By John F. Di Leo -
After three months of saber-rattling on the trade front – including the implementation of high duties on imported steel and aluminum, and threats of similarly high tariffs on a host of business and consumer products both from and to China – the dust appears to have settled for a while, with an announcement that China will work to import more from the USA, and a tentative agreement that a trade war would be bad for everybody.
Within days, there were fresh discussions of new tariffs on other products that hadn’t been discussed previously - like cars and trucks – also based on the recognition that a weakened and minimized manufacturing sector isn’t just bad for the economy, it’s bad for national defense.
Not enough is said about this aspect of the Trump administration’s trade focus. While jobs and general economics are of course of critical importance, too many in both the business community and the political class have lost touch of the dangers inherent in being utterly dependent on foreign countries for so much, when there is a risk – however small – that we might one day be on opposite sides in a war.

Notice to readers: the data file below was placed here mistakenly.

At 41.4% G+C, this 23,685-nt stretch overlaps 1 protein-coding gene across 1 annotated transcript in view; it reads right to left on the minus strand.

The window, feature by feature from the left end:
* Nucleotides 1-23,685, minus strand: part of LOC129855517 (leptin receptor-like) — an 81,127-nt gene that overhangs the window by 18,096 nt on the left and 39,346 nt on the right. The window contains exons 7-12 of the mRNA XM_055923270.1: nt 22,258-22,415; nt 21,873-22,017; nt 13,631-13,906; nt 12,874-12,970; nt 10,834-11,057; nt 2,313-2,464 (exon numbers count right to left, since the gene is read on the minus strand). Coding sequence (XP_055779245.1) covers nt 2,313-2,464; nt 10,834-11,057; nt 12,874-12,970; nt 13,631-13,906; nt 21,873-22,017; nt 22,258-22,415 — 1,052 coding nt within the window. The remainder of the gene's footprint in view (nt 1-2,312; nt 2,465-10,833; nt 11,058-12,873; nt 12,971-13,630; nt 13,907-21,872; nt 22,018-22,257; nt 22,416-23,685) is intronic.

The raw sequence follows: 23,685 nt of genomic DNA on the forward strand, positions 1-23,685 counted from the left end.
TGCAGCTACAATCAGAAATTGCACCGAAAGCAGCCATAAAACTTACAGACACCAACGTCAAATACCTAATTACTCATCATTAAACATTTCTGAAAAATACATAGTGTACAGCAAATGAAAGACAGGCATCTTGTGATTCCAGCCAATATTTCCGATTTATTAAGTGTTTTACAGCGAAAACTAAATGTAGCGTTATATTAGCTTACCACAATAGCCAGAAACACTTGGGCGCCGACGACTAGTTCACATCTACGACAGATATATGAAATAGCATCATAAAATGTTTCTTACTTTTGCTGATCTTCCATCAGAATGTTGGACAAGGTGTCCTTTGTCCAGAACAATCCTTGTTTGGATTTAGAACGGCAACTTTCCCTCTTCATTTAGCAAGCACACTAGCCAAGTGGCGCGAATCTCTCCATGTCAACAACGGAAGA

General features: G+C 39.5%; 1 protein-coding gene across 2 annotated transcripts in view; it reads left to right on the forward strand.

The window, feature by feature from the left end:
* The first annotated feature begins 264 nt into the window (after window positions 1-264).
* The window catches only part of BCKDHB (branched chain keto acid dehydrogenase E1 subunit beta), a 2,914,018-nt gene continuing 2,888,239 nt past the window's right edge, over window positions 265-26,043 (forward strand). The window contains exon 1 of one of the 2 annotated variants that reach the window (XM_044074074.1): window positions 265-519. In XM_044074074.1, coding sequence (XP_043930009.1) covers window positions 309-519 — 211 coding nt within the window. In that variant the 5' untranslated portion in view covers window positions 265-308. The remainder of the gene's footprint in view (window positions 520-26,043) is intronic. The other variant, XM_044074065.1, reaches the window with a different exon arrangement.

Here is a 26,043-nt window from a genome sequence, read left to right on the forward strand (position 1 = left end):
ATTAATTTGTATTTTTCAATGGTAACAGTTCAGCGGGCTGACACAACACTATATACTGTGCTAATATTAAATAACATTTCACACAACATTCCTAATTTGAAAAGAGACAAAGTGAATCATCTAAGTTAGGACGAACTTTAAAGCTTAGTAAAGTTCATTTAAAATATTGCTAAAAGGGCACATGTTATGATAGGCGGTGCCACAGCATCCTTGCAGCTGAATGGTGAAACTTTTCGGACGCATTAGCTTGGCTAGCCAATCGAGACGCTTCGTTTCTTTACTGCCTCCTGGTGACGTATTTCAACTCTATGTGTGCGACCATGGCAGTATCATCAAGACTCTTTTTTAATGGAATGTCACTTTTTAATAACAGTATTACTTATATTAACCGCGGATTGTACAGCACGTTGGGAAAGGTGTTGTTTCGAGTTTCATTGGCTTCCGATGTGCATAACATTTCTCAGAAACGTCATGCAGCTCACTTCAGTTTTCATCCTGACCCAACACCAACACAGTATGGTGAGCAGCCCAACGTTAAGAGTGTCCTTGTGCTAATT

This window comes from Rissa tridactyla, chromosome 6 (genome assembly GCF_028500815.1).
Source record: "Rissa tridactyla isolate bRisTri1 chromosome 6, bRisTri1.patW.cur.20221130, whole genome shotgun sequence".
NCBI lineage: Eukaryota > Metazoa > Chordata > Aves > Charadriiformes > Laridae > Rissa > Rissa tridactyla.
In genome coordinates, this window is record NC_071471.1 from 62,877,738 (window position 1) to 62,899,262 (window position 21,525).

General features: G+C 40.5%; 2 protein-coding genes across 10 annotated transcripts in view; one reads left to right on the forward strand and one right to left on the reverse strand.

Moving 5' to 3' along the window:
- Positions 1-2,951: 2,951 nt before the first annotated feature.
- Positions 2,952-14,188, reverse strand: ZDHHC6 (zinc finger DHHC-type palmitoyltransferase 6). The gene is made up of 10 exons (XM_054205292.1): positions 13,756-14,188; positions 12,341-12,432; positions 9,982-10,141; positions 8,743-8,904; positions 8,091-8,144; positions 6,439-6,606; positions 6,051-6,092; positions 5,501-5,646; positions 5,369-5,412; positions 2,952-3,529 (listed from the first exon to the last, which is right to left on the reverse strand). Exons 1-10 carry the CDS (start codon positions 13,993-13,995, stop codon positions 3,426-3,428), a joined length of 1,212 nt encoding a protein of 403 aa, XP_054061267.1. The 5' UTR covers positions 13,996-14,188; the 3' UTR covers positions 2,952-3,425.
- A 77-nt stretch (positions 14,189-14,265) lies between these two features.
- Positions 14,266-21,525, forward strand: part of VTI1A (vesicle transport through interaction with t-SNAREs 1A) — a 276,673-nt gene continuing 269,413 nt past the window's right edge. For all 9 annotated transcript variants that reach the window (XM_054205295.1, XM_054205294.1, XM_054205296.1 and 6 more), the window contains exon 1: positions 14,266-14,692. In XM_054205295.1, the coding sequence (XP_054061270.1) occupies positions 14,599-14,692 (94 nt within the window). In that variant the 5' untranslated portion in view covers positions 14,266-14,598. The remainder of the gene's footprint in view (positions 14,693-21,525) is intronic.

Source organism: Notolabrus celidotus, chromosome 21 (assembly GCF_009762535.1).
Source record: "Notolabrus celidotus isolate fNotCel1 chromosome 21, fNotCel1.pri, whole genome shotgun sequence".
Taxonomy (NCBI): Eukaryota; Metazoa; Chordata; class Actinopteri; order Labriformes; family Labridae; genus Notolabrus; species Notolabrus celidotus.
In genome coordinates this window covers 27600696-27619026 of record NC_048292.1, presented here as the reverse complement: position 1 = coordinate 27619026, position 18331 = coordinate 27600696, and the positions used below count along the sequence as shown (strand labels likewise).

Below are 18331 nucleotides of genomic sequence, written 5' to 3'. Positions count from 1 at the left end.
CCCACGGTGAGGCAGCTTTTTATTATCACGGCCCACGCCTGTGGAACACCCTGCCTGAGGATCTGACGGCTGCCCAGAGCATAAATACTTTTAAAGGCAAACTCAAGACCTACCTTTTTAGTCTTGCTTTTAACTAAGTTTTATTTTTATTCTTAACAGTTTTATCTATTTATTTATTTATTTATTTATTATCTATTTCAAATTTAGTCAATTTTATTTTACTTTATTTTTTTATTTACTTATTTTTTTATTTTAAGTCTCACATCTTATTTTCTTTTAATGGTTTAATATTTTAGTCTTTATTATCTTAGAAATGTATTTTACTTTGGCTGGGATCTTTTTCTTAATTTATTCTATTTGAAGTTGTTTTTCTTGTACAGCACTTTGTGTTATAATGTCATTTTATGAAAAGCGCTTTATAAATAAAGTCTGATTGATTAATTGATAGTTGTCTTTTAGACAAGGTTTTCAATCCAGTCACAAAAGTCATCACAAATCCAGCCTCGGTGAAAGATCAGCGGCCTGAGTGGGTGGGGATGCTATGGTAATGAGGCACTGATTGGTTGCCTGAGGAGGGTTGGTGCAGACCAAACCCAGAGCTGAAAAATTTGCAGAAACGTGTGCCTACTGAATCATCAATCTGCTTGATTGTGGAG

Before we say to ourselves – but we don’t have to worry; we’ll never go to war with China; we own too many plants there! – let’s think about that for a moment. Virtually all Americans had relatives in England and Scotland in the 1770s, but that didn’t stop us from going to war with them. Our connections with Mainland China are much more limited: some of our companies own plants there, that’s all. That shouldn’t stop a foreign policy decision, if one needs to be made, to defend allies like Japan or South Korea if the need arose.